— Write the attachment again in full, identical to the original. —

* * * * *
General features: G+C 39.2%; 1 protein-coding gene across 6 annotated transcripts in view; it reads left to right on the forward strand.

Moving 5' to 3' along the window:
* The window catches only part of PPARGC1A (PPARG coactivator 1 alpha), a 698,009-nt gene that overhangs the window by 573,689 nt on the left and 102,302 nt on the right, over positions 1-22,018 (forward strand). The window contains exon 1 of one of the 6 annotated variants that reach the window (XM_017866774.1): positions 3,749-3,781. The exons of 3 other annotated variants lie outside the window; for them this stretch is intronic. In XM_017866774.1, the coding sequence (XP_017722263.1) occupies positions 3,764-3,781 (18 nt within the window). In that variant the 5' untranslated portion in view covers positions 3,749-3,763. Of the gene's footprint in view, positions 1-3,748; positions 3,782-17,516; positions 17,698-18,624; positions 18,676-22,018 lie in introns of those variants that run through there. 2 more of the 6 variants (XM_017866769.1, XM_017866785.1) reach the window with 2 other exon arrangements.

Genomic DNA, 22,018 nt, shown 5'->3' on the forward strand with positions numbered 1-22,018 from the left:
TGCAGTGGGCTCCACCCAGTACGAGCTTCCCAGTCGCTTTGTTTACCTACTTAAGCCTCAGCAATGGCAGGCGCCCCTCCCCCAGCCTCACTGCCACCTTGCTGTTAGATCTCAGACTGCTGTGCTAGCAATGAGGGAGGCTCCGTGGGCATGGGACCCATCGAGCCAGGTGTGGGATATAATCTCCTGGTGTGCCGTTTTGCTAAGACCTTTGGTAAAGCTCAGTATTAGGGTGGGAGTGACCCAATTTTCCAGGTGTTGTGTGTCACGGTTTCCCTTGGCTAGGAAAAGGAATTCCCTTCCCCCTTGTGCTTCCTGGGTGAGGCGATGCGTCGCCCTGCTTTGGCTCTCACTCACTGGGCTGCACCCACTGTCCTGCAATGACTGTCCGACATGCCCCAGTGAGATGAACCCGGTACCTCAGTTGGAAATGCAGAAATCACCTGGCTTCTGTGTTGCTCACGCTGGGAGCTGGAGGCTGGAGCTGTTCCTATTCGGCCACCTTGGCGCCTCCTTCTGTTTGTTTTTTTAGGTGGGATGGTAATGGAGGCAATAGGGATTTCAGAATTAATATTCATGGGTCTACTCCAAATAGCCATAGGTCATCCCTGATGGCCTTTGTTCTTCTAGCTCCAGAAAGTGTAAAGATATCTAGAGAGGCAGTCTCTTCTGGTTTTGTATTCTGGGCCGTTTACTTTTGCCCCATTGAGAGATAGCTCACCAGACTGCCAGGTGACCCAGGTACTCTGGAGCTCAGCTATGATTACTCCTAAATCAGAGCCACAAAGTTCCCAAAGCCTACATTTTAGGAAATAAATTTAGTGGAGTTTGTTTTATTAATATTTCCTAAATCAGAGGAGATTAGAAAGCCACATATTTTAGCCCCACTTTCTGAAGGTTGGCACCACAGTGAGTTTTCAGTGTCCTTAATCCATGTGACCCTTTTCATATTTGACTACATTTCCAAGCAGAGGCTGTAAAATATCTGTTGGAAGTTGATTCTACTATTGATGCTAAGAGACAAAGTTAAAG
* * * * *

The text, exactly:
General features: G+C 39.2%; 1 protein-coding gene across 6 annotated transcripts in view; it reads left to right on the forward strand.

Moving 5' to 3' along the window:
* The window catches only part of PPARGC1A (PPARG coactivator 1 alpha), a 698,009-nt gene that overhangs the window by 573,689 nt on the left and 102,302 nt on the right, over positions 1-22,018 (forward strand). The window contains exon 1 of one of the 6 annotated variants that reach the window (XM_017866774.1): positions 3,749-3,781. The exons of 3 other annotated variants lie outside the window; for them this stretch is intronic. In XM_017866774.1, the coding sequence (XP_017722263.1) occupies positions 3,764-3,781 (18 nt within the window). In that variant the 5' untranslated portion in view covers positions 3,749-3,763. Of the gene's footprint in view, positions 1-3,748; positions 3,782-17,516; positions 17,698-18,624; positions 18,676-22,018 lie in introns of those variants that run through there. 2 more of the 6 variants (XM_017866769.1, XM_017866785.1) reach the window with 2 other exon arrangements.

Genomic DNA, 22,018 nt, shown 5'->3' on the forward strand with positions numbered 1-22,018 from the left:
TGCAGTGGGCTCCACCCAGTACGAGCTTCCCAGTCGCTTTGTTTACCTACTTAAGCCTCAGCAATGGCAGGCGCCCCTCCCCCAGCCTCACTGCCACCTTGCTGTTAGATCTCAGACTGCTGTGCTAGCAATGAGGGAGGCTCCGTGGGCATGGGACCCATCGAGCCAGGTGTGGGATATAATCTCCTGGTGTGCCGTTTTGCTAAGACCTTTGGTAAAGCTCAGTATTAGGGTGGGAGTGACCCAATTTTCCAGGTGTTGTGTGTCACGGTTTCCCTTGGCTAGGAAAAGGAATTCCCTTCCCCCTTGTGCTTCCTGGGTGAGGCGATGCGTCGCCCTGCTTTGGCTCTCACTCACTGGGCTGCACCCACTGTCCTGCAATGACTGTCCGACATGCCCCAGTGAGATGAACCCGGTACCTCAGTTGGAAATGCAGAAATCACCTGGCTTCTGTGTTGCTCACGCTGGGAGCTGGAGGCTGGAGCTGTTCCTATTCGGCCACCTTGGCGCCTCCTTCTGTTTGTTTTTTTAGGTGGGATGGTAATGGAGGCAATAGGGATTTCAGAATTAATATTCATGGGTCTACTCCAAATAGCCATAGGTCATCCCTGATGGCCTTTGTTCTTCTAGCTCCAGAAAGTGTAAAGATATCTAGAGAGGCAGTCTCTTCTGGTTTTGTATTCTGGGCCGTTTACTTTTGCCCCATTGAGAGATAGCTCACCAGACTGCCAGGTGACCCAGGTACTCTGGAGCTCAGCTATGATTACTCCTAAATCAGAGCCACAAAGTTCCCAAAGCCTACATTTTAGGAAATAAATTTAGTGGAGTTTGTTTTATTAATATTTCCTAAATCAGAGGAGATTAGAAAGCCACATATTTTAGCCCCACTTTCTGAAGGTTGGCACCACAGTGAGTTTTCAGTGTCCTTAATCCATGTGACCCTTTTCATATTTGACTACATTTCCAAGCAGAGGCTGTAAAATATCTGTTGGAAGTTGATTCTACTATTGATGCTAAGAGACAAAGTTAAAG